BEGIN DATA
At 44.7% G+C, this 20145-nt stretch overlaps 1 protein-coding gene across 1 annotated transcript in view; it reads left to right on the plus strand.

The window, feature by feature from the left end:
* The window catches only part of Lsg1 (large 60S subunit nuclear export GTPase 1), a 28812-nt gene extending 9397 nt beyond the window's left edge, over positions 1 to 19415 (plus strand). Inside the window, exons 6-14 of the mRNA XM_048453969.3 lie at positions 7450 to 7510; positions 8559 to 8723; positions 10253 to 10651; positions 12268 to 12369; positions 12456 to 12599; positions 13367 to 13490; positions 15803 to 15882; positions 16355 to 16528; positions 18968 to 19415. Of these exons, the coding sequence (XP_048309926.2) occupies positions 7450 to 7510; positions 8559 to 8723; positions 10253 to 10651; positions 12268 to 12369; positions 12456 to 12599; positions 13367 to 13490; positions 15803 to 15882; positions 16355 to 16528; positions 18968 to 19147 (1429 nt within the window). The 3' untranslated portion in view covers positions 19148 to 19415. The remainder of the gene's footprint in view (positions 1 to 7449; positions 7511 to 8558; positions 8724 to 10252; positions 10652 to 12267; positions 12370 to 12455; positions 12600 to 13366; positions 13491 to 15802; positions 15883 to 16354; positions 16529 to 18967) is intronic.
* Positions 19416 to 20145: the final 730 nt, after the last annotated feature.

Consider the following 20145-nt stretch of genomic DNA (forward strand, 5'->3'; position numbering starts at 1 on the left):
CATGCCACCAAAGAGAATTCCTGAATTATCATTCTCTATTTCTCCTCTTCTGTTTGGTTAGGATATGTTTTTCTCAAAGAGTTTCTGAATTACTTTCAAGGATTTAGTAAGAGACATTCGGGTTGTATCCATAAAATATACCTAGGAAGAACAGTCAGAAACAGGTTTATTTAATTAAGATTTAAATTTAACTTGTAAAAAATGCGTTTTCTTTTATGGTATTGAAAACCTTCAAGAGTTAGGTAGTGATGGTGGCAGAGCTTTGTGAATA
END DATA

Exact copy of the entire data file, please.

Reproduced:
At 44.7% G+C, this 20145-nt stretch overlaps 1 protein-coding gene across 1 annotated transcript in view; it reads left to right on the plus strand.

The window, feature by feature from the left end:
* The window catches only part of Lsg1 (large 60S subunit nuclear export GTPase 1), a 28812-nt gene extending 9397 nt beyond the window's left edge, over positions 1 to 19415 (plus strand). Inside the window, exons 6-14 of the mRNA XM_048453969.3 lie at positions 7450 to 7510; positions 8559 to 8723; positions 10253 to 10651; positions 12268 to 12369; positions 12456 to 12599; positions 13367 to 13490; positions 15803 to 15882; positions 16355 to 16528; positions 18968 to 19415. Of these exons, the coding sequence (XP_048309926.2) occupies positions 7450 to 7510; positions 8559 to 8723; positions 10253 to 10651; positions 12268 to 12369; positions 12456 to 12599; positions 13367 to 13490; positions 15803 to 15882; positions 16355 to 16528; positions 18968 to 19147 (1429 nt within the window). The 3' untranslated portion in view covers positions 19148 to 19415. The remainder of the gene's footprint in view (positions 1 to 7449; positions 7511 to 8558; positions 8724 to 10252; positions 10652 to 12267; positions 12370 to 12455; positions 12600 to 13366; positions 13491 to 15802; positions 15883 to 16354; positions 16529 to 18967) is intronic.
* Positions 19416 to 20145: the final 730 nt, after the last annotated feature.

Consider the following 20145-nt stretch of genomic DNA (forward strand, 5'->3'; position numbering starts at 1 on the left):
CATGCCACCAAAGAGAATTCCTGAATTATCATTCTCTATTTCTCCTCTTCTGTTTGGTTAGGATATGTTTTTCTCAAAGAGTTTCTGAATTACTTTCAAGGATTTAGTAAGAGACATTCGGGTTGTATCCATAAAATATACCTAGGAAGAACAGTCAGAAACAGGTTTATTTAATTAAGATTTAAATTTAACTTGTAAAAAATGCGTTTTCTTTTATGGTATTGAAAACCTTCAAGAGTTAGGTAGTGATGGTGGCAGAGCTTTGTGAATA